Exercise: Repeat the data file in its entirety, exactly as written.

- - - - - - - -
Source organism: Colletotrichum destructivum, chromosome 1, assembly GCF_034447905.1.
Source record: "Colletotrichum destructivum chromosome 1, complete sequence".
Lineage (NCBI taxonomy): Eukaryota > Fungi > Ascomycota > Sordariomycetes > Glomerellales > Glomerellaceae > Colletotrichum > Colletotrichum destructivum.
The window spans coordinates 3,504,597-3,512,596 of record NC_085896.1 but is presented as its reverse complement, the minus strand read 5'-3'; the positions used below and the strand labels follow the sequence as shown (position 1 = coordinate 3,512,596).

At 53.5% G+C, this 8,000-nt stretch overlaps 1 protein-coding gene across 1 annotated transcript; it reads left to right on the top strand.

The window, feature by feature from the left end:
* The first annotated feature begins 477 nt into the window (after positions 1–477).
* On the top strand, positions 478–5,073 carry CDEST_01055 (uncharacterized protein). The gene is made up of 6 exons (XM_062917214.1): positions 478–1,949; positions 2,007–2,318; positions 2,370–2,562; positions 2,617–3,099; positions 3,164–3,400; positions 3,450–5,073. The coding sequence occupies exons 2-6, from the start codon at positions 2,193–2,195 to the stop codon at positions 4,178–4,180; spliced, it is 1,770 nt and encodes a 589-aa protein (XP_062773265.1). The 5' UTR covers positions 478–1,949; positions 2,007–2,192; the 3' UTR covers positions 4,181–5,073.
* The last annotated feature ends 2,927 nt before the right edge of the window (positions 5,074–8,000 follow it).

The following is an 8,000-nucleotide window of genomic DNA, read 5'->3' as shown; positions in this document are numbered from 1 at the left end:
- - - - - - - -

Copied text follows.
Source organism: Colletotrichum destructivum, chromosome 1, assembly GCF_034447905.1.
Source record: "Colletotrichum destructivum chromosome 1, complete sequence".
Lineage (NCBI taxonomy): Eukaryota > Fungi > Ascomycota > Sordariomycetes > Glomerellales > Glomerellaceae > Colletotrichum > Colletotrichum destructivum.
The window spans coordinates 3,504,597-3,512,596 of record NC_085896.1 but is presented as its reverse complement, the minus strand read 5'-3'; the positions used below and the strand labels follow the sequence as shown (position 1 = coordinate 3,512,596).

At 53.5% G+C, this 8,000-nt stretch overlaps 1 protein-coding gene across 1 annotated transcript; it reads left to right on the top strand.

The window, feature by feature from the left end:
* The first annotated feature begins 477 nt into the window (after positions 1–477).
* On the top strand, positions 478–5,073 carry CDEST_01055 (uncharacterized protein). The gene is made up of 6 exons (XM_062917214.1): positions 478–1,949; positions 2,007–2,318; positions 2,370–2,562; positions 2,617–3,099; positions 3,164–3,400; positions 3,450–5,073. The coding sequence occupies exons 2-6, from the start codon at positions 2,193–2,195 to the stop codon at positions 4,178–4,180; spliced, it is 1,770 nt and encodes a 589-aa protein (XP_062773265.1). The 5' UTR covers positions 478–1,949; positions 2,007–2,192; the 3' UTR covers positions 4,181–5,073.
* The last annotated feature ends 2,927 nt before the right edge of the window (positions 5,074–8,000 follow it).

The following is an 8,000-nucleotide window of genomic DNA, read 5'->3' as shown; positions in this document are numbered from 1 at the left end: